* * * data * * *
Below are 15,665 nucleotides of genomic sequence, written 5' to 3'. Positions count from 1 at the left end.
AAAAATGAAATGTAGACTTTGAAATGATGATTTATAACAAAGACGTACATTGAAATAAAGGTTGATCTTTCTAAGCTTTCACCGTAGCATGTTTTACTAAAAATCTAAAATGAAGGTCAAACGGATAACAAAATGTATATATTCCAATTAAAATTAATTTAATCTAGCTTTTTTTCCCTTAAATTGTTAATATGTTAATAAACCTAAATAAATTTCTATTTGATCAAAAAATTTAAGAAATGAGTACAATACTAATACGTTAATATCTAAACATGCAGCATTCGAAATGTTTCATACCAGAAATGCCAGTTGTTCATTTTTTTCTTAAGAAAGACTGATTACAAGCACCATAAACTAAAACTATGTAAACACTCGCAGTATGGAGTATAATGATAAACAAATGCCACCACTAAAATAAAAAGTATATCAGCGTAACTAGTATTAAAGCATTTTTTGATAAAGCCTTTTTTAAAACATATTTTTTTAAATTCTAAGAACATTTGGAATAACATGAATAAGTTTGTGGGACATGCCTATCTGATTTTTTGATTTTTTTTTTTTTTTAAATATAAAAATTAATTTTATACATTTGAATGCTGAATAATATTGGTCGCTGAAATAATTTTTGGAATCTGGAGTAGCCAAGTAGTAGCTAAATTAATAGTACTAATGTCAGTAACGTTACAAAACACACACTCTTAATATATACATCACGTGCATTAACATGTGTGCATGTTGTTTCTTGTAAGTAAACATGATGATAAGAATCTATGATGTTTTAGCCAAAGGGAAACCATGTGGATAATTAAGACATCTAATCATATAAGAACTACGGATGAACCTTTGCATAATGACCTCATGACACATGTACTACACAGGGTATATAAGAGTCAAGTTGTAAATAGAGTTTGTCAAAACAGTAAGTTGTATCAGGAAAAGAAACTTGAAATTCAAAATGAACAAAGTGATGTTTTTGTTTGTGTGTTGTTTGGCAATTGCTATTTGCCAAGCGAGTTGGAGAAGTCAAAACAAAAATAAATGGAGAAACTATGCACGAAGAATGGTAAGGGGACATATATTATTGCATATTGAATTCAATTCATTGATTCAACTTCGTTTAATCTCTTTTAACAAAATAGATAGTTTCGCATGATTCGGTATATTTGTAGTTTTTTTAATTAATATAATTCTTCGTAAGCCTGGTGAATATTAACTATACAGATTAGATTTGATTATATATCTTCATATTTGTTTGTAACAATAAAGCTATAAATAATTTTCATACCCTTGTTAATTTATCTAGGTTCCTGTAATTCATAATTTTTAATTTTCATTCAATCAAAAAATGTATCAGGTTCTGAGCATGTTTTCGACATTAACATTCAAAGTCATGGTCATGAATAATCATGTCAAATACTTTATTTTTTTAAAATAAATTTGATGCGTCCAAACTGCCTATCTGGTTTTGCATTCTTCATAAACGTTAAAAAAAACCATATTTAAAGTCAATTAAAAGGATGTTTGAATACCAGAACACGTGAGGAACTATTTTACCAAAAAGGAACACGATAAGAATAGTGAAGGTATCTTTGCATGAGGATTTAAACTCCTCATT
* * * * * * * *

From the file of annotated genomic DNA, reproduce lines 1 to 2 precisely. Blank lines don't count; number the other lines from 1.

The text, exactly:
Below are 15,665 nucleotides of genomic sequence, written 5' to 3'. Positions count from 1 at the left end.
AAAAATGAAATGTAGACTTTGAAATGATGATTTATAACAAAGACGTACATTGAAATAAAGGTTGATCTTTCTAAGCTTTCACCGTAGCATGTTTTACTAAAAATCTAAAATGAAGGTCAAACGGATAACAAAATGTATATATTCCAATTAAAATTAATTTAATCTAGCTTTTTTTCCCTTAAATTGTTAATATGTTAATAAACCTAAATAAATTTCTATTTGATCAAAAAATTTAAGAAATGAGTACAATACTAATACGTTAATATCTAAACATGCAGCATTCGAAATGTTTCATACCAGAAATGCCAGTTGTTCATTTTTTTCTTAAGAAAGACTGATTACAAGCACCATAAACTAAAACTATGTAAACACTCGCAGTATGGAGTATAATGATAAACAAATGCCACCACTAAAATAAAAAGTATATCAGCGTAACTAGTATTAAAGCATTTTTTGATAAAGCCTTTTTTAAAACATATTTTTTTAAATTCTAAGAACATTTGGAATAACATGAATAAGTTTGTGGGACATGCCTATCTGATTTTTTGATTTTTTTTTTTTTTTAAATATAAAAATTAATTTTATACATTTGAATGCTGAATAATATTGGTCGCTGAAATAATTTTTGGAATCTGGAGTAGCCAAGTAGTAGCTAAATTAATAGTACTAATGTCAGTAACGTTACAAAACACACACTCTTAATATATACATCACGTGCATTAACATGTGTGCATGTTGTTTCTTGTAAGTAAACATGATGATAAGAATCTATGATGTTTTAGCCAAAGGGAAACCATGTGGATAATTAAGACATCTAATCATATAAGAACTACGGATGAACCTTTGCATAATGACCTCATGACACATGTACTACACAGGGTATATAAGAGTCAAGTTGTAAATAGAGTTTGTCAAAACAGTAAGTTGTATCAGGAAAAGAAACTTGAAATTCAAAATGAACAAAGTGATGTTTTTGTTTGTGTGTTGTTTGGCAATTGCTATTTGCCAAGCGAGTTGGAGAAGTCAAAACAAAAATAAATGGAGAAACTATGCACGAAGAATGGTAAGGGGACATATATTATTGCATATTGAATTCAATTCATTGATTCAACTTCGTTTAATCTCTTTTAACAAAATAGATAGTTTCGCATGATTCGGTATATTTGTAGTTTTTTTAATTAATATAATTCTTCGTAAGCCTGGTGAATATTAACTATACAGATTAGATTTGATTATATATCTTCATATTTGTTTGTAACAATAAAGCTATAAATAATTTTCATACCCTTGTTAATTTATCTAGGTTCCTGTAATTCATAATTTTTAATTTTCATTCAATCAAAAAATGTATCAGGTTCTGAGCATGTTTTCGACATTAACATTCAAAGTCATGGTCATGAATAATCATGTCAAATACTTTATTTTTTTAAAATAAATTTGATGCGTCCAAACTGCCTATCTGGTTTTGCATTCTTCATAAACGTTAAAAAAAACCATATTTAAAGTCAATTAAAAGGATGTTTGAATACCAGAACACGTGAGGAACTATTTTACCAAAAAGGAACACGATAAGAATAGTGAAGGTATCTTTGCATGAGGATTTAAACTCCTCATT